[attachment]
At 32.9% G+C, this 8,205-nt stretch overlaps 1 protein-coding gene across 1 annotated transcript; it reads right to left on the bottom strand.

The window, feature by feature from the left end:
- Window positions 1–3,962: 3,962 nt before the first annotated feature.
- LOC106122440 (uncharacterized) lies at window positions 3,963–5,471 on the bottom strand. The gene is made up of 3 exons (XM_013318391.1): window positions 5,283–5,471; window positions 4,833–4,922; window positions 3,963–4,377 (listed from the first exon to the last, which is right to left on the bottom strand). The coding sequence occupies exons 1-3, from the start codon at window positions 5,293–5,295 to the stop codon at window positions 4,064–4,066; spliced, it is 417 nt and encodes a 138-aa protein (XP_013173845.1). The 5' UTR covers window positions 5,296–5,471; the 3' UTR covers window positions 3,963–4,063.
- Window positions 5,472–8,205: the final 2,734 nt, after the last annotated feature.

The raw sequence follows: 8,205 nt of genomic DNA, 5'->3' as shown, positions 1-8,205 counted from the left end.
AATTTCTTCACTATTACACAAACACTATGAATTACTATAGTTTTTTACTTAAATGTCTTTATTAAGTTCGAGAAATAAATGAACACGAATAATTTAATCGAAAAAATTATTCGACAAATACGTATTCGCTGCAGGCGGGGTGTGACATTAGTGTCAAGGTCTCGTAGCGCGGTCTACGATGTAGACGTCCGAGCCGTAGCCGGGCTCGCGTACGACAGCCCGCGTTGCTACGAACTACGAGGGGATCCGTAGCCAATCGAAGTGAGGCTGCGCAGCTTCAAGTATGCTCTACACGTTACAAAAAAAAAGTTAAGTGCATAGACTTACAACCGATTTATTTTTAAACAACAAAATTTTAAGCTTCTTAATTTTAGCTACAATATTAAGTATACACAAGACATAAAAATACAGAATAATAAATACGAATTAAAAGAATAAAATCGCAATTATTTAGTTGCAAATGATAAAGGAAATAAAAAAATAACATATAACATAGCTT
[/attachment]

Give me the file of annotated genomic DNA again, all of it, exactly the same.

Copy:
At 32.9% G+C, this 8,205-nt stretch overlaps 1 protein-coding gene across 1 annotated transcript; it reads right to left on the bottom strand.

The window, feature by feature from the left end:
- Window positions 1–3,962: 3,962 nt before the first annotated feature.
- LOC106122440 (uncharacterized) lies at window positions 3,963–5,471 on the bottom strand. The gene is made up of 3 exons (XM_013318391.1): window positions 5,283–5,471; window positions 4,833–4,922; window positions 3,963–4,377 (listed from the first exon to the last, which is right to left on the bottom strand). The coding sequence occupies exons 1-3, from the start codon at window positions 5,293–5,295 to the stop codon at window positions 4,064–4,066; spliced, it is 417 nt and encodes a 138-aa protein (XP_013173845.1). The 5' UTR covers window positions 5,296–5,471; the 3' UTR covers window positions 3,963–4,063.
- Window positions 5,472–8,205: the final 2,734 nt, after the last annotated feature.

The raw sequence follows: 8,205 nt of genomic DNA, 5'->3' as shown, positions 1-8,205 counted from the left end.
AATTTCTTCACTATTACACAAACACTATGAATTACTATAGTTTTTTACTTAAATGTCTTTATTAAGTTCGAGAAATAAATGAACACGAATAATTTAATCGAAAAAATTATTCGACAAATACGTATTCGCTGCAGGCGGGGTGTGACATTAGTGTCAAGGTCTCGTAGCGCGGTCTACGATGTAGACGTCCGAGCCGTAGCCGGGCTCGCGTACGACAGCCCGCGTTGCTACGAACTACGAGGGGATCCGTAGCCAATCGAAGTGAGGCTGCGCAGCTTCAAGTATGCTCTACACGTTACAAAAAAAAAGTTAAGTGCATAGACTTACAACCGATTTATTTTTAAACAACAAAATTTTAAGCTTCTTAATTTTAGCTACAATATTAAGTATACACAAGACATAAAAATACAGAATAATAAATACGAATTAAAAGAATAAAATCGCAATTATTTAGTTGCAAATGATAAAGGAAATAAAAAAATAACATATAACATAGCTT